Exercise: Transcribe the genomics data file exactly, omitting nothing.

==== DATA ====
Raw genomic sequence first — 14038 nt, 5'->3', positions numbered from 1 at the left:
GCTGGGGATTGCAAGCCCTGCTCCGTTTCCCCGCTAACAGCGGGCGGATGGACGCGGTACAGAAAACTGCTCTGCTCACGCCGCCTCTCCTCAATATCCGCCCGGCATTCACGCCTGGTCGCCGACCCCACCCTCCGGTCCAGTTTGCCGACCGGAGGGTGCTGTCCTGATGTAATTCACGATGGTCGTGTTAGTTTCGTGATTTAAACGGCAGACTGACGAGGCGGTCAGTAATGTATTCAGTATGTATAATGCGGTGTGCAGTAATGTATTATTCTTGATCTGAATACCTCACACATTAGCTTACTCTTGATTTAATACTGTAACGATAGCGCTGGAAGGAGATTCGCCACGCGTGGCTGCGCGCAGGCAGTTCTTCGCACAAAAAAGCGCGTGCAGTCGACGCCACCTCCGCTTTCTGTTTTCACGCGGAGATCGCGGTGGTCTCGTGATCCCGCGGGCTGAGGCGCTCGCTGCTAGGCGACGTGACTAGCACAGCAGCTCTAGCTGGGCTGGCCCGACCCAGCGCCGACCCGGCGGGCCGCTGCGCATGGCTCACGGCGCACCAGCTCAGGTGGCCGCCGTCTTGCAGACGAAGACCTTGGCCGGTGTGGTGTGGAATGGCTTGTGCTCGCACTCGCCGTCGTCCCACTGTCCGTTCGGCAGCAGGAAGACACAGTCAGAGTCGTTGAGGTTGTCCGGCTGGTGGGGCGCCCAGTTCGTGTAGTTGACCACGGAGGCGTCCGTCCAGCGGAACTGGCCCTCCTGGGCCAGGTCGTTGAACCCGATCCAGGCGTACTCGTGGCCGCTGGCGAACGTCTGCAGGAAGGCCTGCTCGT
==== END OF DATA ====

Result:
Raw genomic sequence first — 14038 nt, 5'->3', positions numbered from 1 at the left:
GCTGGGGATTGCAAGCCCTGCTCCGTTTCCCCGCTAACAGCGGGCGGATGGACGCGGTACAGAAAACTGCTCTGCTCACGCCGCCTCTCCTCAATATCCGCCCGGCATTCACGCCTGGTCGCCGACCCCACCCTCCGGTCCAGTTTGCCGACCGGAGGGTGCTGTCCTGATGTAATTCACGATGGTCGTGTTAGTTTCGTGATTTAAACGGCAGACTGACGAGGCGGTCAGTAATGTATTCAGTATGTATAATGCGGTGTGCAGTAATGTATTATTCTTGATCTGAATACCTCACACATTAGCTTACTCTTGATTTAATACTGTAACGATAGCGCTGGAAGGAGATTCGCCACGCGTGGCTGCGCGCAGGCAGTTCTTCGCACAAAAAAGCGCGTGCAGTCGACGCCACCTCCGCTTTCTGTTTTCACGCGGAGATCGCGGTGGTCTCGTGATCCCGCGGGCTGAGGCGCTCGCTGCTAGGCGACGTGACTAGCACAGCAGCTCTAGCTGGGCTGGCCCGACCCAGCGCCGACCCGGCGGGCCGCTGCGCATGGCTCACGGCGCACCAGCTCAGGTGGCCGCCGTCTTGCAGACGAAGACCTTGGCCGGTGTGGTGTGGAATGGCTTGTGCTCGCACTCGCCGTCGTCCCACTGTCCGTTCGGCAGCAGGAAGACACAGTCAGAGTCGTTGAGGTTGTCCGGCTGGTGGGGCGCCCAGTTCGTGTAGTTGACCACGGAGGCGTCCGTCCAGCGGAACTGGCCCTCCTGGGCCAGGTCGTTGAACCCGATCCAGGCGTACTCGTGGCCGCTGGCGAACGTCTGCAGGAAGGCCTGCTCGT